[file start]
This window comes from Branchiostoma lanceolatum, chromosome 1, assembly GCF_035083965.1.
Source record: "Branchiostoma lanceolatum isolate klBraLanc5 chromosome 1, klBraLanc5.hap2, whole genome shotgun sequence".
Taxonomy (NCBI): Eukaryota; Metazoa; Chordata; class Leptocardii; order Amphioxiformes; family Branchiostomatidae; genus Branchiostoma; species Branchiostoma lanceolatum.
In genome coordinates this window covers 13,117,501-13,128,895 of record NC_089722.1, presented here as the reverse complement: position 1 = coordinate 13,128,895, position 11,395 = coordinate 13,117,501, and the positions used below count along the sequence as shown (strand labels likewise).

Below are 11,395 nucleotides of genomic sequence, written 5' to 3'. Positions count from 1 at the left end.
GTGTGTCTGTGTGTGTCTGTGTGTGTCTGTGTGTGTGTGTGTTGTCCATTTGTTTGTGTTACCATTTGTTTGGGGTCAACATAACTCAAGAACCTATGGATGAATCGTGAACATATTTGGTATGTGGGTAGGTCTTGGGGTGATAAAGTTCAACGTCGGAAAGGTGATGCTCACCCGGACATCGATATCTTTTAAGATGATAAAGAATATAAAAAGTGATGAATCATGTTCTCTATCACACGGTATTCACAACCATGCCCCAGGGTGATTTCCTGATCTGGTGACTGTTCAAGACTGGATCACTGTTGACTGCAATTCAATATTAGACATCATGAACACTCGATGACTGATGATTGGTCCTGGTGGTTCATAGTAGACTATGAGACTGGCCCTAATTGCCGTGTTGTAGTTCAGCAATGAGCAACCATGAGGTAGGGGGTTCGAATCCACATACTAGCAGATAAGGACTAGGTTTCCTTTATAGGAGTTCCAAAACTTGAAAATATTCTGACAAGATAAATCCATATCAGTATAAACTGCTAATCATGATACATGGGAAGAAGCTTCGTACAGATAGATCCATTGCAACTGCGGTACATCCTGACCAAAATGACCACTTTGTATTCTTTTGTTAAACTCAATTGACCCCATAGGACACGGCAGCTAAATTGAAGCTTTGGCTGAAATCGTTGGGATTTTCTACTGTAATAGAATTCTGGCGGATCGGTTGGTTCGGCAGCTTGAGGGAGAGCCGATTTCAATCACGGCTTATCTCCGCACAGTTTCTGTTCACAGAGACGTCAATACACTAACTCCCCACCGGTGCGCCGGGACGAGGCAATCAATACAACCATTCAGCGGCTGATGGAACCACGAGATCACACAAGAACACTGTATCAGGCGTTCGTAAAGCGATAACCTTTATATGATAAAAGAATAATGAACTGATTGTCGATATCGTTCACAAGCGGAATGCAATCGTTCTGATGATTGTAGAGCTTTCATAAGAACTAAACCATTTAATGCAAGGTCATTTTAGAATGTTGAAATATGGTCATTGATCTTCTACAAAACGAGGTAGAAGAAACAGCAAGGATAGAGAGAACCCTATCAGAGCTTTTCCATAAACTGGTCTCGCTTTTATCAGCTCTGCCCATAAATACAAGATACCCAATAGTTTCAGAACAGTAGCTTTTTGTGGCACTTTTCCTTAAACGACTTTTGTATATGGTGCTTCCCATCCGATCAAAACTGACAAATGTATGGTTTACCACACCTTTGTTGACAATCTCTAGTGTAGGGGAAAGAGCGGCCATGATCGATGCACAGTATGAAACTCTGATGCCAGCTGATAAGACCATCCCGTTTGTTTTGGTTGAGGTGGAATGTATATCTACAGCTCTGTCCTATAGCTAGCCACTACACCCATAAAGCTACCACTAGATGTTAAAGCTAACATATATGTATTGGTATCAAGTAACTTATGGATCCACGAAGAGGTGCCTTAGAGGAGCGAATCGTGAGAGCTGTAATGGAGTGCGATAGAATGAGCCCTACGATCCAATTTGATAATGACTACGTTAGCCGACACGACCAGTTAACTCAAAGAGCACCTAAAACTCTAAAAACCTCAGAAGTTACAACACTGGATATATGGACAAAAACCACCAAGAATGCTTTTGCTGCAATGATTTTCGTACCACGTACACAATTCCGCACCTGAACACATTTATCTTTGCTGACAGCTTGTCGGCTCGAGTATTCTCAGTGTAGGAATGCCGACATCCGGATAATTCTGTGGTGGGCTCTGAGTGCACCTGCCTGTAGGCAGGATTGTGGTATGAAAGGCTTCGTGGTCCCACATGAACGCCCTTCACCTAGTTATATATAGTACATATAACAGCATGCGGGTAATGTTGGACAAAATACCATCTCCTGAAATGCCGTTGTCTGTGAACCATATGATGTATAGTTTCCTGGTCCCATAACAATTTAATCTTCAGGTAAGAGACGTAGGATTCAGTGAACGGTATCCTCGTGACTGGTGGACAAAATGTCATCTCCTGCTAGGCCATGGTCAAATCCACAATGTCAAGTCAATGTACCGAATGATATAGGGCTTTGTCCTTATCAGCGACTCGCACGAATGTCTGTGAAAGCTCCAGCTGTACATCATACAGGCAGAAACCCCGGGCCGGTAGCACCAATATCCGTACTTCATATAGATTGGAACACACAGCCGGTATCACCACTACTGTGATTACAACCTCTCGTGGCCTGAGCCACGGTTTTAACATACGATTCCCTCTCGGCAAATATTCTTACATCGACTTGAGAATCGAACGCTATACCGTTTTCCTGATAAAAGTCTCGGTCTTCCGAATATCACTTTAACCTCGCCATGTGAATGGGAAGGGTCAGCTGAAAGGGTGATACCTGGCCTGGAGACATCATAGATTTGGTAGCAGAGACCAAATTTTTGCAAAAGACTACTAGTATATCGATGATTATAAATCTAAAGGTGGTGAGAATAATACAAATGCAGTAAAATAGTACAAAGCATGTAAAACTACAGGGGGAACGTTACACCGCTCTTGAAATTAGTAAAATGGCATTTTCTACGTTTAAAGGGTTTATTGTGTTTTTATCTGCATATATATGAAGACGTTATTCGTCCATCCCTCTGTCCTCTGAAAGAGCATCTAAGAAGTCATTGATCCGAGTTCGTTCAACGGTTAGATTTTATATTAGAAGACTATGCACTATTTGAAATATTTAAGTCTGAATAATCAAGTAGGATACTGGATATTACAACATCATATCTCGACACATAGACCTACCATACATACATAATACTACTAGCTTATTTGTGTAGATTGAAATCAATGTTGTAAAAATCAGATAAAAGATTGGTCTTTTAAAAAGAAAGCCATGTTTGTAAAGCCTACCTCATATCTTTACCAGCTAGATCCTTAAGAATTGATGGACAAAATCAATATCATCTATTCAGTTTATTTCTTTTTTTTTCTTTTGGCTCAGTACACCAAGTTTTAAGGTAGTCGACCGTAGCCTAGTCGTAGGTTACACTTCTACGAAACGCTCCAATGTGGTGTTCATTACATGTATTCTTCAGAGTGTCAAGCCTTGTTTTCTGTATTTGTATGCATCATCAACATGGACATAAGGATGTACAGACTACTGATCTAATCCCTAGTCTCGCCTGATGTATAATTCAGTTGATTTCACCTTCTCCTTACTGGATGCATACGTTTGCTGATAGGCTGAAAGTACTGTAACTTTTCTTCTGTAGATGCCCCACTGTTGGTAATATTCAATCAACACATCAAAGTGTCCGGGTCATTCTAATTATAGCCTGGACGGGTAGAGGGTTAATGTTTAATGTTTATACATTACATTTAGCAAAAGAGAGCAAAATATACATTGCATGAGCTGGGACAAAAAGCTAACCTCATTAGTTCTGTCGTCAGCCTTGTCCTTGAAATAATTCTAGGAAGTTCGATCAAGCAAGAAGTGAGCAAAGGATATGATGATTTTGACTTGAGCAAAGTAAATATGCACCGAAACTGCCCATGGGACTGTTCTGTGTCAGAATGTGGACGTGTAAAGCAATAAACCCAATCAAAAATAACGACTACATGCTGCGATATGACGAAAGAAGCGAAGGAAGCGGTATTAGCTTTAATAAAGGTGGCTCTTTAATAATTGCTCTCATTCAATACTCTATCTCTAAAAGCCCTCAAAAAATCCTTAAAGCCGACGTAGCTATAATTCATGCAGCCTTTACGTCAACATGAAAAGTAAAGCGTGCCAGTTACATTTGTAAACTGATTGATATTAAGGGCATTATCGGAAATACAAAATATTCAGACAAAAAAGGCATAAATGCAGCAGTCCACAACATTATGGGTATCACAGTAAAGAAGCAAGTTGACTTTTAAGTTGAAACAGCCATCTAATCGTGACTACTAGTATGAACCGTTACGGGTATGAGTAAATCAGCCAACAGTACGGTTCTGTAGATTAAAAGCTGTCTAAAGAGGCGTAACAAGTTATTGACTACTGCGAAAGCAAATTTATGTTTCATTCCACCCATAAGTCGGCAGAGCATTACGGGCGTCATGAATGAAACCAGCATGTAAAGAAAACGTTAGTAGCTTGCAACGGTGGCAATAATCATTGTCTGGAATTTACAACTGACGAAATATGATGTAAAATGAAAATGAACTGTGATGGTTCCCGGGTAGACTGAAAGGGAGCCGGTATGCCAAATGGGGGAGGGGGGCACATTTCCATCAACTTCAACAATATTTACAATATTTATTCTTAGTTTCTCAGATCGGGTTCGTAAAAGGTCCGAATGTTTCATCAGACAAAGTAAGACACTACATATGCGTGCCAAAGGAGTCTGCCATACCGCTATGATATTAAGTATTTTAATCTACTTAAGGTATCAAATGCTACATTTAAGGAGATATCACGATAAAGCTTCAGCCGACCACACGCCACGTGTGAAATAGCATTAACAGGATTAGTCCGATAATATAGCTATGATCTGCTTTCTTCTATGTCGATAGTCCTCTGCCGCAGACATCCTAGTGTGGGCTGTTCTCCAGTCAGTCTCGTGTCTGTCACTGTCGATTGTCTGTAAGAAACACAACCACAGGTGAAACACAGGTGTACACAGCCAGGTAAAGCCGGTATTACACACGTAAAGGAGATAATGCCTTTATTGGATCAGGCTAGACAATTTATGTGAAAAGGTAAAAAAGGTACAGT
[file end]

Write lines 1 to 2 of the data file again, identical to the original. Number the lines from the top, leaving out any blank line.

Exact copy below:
This window comes from Branchiostoma lanceolatum, chromosome 1, assembly GCF_035083965.1.
Source record: "Branchiostoma lanceolatum isolate klBraLanc5 chromosome 1, klBraLanc5.hap2, whole genome shotgun sequence".